A year after US nuclear pullout, Iran grapples with sanctions
A year after the US withdrew from a landmark nuclear accord, Iran's economy is suffering under renewed sanctions -- but Tehran is sticking to the pact even while warning its patience "has limits".
The Islamic republic's economy is expected to shrink by a whopping six percent this year, on top of a near four percent contraction last year, according to the International Monetary Fund.
But the downturn may yet be even more brutal, because the IMF's prediction came before the US sunk a vital trade lifeline a few days ago.
On April 22 the United States announced it was terminating a sanctions waiver that had allowed eight countries to continue buying Iranian oil.
"The economic situation in Iran is bad -- and is getting worse," warned Henry Rose, an analyst for Eurasia Group, an American consultancy, in a recent research note.
The current crisis appears in some ways worse than a 2012-13 recession, when pre-deal multilateral sanctions against Tehran's nuclear programme and its ballistic missile projects were biting hardest.
The July 2015 nuclear agreement reached in Vienna between Iran and the so-called P5+1 -- the five permanent UN Security Council members and Germany -- had seen Iran emerge from the cold to tentatively rejoin the community of nations.
The accord, approved by the Security Council, partially lifted the international sanctions on Tehran, bringing what many saw as the prospect of a sustained economic recovery.
In exchange, the Islamic republic agreed drastic curbs on its nuclear programme and pledged never to develop an atomic weapon.
- Rampant inflation -
But decreeing that the pact failed to sufficiently temper what he calls Iran's nuclear ambitions, US President Donald Trump on May 8 last year unilaterally withdrew from the deal -- and warned he would re-impose sanctions suspended by the Vienna accord.
Those sanctions began to kick in from August 2018.
The United States says it is leading a campaign of "maximum pressure" against Tehran in order to negotiate a better deal.
It appeared to up the ante on Sunday, saying it would send an aircraft carrier strike group and bomber task force to the Middle East in a "clear and unmistakable" message to Iran.
But a year after Trump's move, there is not even "the beginning of the beginning" of an answer as to what would constitute a better deal, according to a European diplomat who did not want to be named.
This diplomat contended that Washington is instead hoping to push Tehran into violating its nuclear commitment.
"Then (they can) say to the world 'Iran is a threat'," he reasoned. "It's rather a cynical plan and an irresponsible plan."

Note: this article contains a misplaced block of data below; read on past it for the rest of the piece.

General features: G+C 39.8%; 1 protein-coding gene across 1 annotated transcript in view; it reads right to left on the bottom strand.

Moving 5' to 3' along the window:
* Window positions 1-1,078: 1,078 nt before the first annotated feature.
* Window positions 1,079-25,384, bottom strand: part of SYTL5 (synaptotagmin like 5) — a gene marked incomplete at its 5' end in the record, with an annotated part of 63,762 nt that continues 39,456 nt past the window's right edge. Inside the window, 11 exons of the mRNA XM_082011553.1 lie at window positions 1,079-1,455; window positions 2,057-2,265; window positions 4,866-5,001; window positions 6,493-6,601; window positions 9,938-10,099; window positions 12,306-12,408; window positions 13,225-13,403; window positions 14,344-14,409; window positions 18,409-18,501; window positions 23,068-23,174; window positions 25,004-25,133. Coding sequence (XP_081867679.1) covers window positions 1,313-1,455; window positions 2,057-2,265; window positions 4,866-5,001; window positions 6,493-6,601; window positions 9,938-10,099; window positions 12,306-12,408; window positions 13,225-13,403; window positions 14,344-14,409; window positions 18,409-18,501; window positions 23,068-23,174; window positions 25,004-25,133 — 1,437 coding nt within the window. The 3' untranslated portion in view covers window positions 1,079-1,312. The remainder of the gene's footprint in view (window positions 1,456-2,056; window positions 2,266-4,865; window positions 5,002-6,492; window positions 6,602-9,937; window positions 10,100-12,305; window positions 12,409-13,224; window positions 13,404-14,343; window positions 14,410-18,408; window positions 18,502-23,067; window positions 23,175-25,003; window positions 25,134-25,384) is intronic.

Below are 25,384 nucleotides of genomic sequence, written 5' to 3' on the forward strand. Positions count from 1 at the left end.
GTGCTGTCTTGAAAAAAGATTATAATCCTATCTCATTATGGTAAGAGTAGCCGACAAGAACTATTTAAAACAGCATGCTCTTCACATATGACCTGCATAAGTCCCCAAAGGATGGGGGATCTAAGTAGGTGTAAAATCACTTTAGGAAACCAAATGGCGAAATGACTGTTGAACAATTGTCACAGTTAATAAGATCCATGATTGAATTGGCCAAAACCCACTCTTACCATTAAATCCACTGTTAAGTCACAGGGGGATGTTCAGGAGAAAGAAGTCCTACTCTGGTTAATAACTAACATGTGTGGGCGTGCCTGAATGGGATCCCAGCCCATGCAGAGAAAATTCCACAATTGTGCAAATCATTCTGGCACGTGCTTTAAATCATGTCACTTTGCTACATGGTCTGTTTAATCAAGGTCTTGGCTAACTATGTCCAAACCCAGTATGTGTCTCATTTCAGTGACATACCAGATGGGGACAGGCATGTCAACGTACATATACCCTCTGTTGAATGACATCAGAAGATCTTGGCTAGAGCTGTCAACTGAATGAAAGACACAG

Since Trump pulled out of the nuclear accord, Iran's rial has lost more than 57 percent of its value against the dollar on the black market.
That has helped spur inflation to 51 percent year-on-year -- up from a manageable eight percent a year ago, according to official figures. The true pace of price growth is likely considerably higher.
Wages have failed to keep pace with rising prices, hitting workers in the pocket.
There has been a particularly severe impact on the affordability of food.
"We have raised our prices by 70 percent" since the start of the last Iranian year (March 21, 2018), said a food industry source.
"And we will probably have to increase by a further 20 percent by July," he added.
It has become difficult to find red meat in some of the capital's shops.
For many, pistachio nuts -- previously a permanent fixture on tables at festive occasions -- have become an unaffordable luxury.
Washington's end to the oil waivers has been received with something of a fatalistic attitude in Tehran.
"What will become of the country if it can no longer sell any oil?" mused a Tehran resident.
- 'Iran needs Europe' -
In the face of the US withdrawal, Iran has so far chosen to stick to the nuclear accord and continue to respect the commitments it made in Vienna.
"Confronted with the real difficulties linked to the impact of reimposing sanctions, Iran's government has so far exercised great pragmatism," another diplomat said.
But Iran is irritated by what it sees as the inability of Europe to stand up to the US and save the nuclear deal and its associated economic benefits.
Iran's deputy foreign minister Abbas Araghchi has repeatedly warned that his country's patience "has limits".
The European signatories to the nuclear accord in late January established an exchange mechanism allowing Iran to continue trading with Europe.
But it has not so far been blessed by a single transaction.
One analyst warns that Europe needs to push harder to keep a coherent Iran policy free from US pressure, even as European firms fear being cut off from American markets by retaining any involvement in the Islamic republic.
"Iran needs an economically sovereign Europe to maintain the status quo" in the wake of the US ditching the nuclear accord, said Clement Therme, a researcher on Iran at the International Institute for Strategic Studies.
But at the same time the situation "requires Iran to maintain political dialogue with Europe to prevent a US-European agreement and the emergence of a combined effort against Iran's economy".
? 2019 AFP